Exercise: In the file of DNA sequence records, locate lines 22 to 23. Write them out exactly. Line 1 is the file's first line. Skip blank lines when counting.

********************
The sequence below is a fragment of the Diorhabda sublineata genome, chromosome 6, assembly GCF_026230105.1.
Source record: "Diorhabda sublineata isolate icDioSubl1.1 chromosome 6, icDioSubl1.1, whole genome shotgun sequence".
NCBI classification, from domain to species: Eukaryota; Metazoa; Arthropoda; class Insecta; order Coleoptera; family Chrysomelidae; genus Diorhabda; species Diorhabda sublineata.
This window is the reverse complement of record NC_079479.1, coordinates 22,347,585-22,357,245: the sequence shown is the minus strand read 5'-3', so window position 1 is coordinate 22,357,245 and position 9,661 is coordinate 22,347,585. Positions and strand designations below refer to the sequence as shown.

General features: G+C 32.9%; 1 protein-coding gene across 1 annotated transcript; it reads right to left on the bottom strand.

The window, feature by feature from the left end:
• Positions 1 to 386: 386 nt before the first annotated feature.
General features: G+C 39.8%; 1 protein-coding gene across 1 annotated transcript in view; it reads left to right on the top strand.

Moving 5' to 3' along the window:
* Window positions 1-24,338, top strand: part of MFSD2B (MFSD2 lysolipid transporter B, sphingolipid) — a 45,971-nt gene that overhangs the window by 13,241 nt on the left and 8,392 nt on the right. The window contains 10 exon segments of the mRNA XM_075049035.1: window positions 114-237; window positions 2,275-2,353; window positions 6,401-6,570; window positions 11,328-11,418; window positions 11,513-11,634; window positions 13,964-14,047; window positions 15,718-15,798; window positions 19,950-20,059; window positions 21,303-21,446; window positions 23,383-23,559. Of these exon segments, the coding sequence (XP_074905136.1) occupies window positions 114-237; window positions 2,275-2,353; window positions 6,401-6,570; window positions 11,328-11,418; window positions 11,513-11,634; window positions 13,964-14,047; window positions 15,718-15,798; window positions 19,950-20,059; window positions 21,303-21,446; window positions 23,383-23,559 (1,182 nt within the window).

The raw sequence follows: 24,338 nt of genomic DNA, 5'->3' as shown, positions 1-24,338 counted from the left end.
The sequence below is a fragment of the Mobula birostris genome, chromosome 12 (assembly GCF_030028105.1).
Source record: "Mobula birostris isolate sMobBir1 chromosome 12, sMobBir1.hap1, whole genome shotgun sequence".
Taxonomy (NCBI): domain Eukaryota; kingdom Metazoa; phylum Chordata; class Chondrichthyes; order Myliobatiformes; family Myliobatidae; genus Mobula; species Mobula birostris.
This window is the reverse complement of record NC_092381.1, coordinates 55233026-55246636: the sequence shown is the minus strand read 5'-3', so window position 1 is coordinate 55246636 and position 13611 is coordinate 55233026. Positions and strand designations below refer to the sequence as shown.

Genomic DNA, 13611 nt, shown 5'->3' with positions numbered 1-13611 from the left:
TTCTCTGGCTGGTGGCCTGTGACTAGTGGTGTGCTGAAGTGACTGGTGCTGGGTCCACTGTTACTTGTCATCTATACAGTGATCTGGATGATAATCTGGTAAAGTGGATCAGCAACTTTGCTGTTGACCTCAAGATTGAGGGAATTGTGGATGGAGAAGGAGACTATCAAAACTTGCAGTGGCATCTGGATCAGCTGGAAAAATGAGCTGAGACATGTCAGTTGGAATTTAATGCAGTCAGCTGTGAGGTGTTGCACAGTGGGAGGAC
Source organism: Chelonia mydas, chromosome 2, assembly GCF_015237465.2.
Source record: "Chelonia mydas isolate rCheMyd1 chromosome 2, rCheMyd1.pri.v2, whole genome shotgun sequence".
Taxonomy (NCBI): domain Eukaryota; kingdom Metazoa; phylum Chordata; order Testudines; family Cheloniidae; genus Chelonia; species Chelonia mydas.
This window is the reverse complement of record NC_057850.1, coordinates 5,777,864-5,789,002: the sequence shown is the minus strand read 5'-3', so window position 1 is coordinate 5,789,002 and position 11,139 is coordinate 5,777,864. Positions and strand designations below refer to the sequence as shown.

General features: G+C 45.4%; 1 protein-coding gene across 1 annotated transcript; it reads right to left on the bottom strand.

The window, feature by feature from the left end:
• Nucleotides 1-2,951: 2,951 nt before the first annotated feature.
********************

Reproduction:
General features: G+C 45.4%; 1 protein-coding gene across 1 annotated transcript; it reads right to left on the bottom strand.

The window, feature by feature from the left end: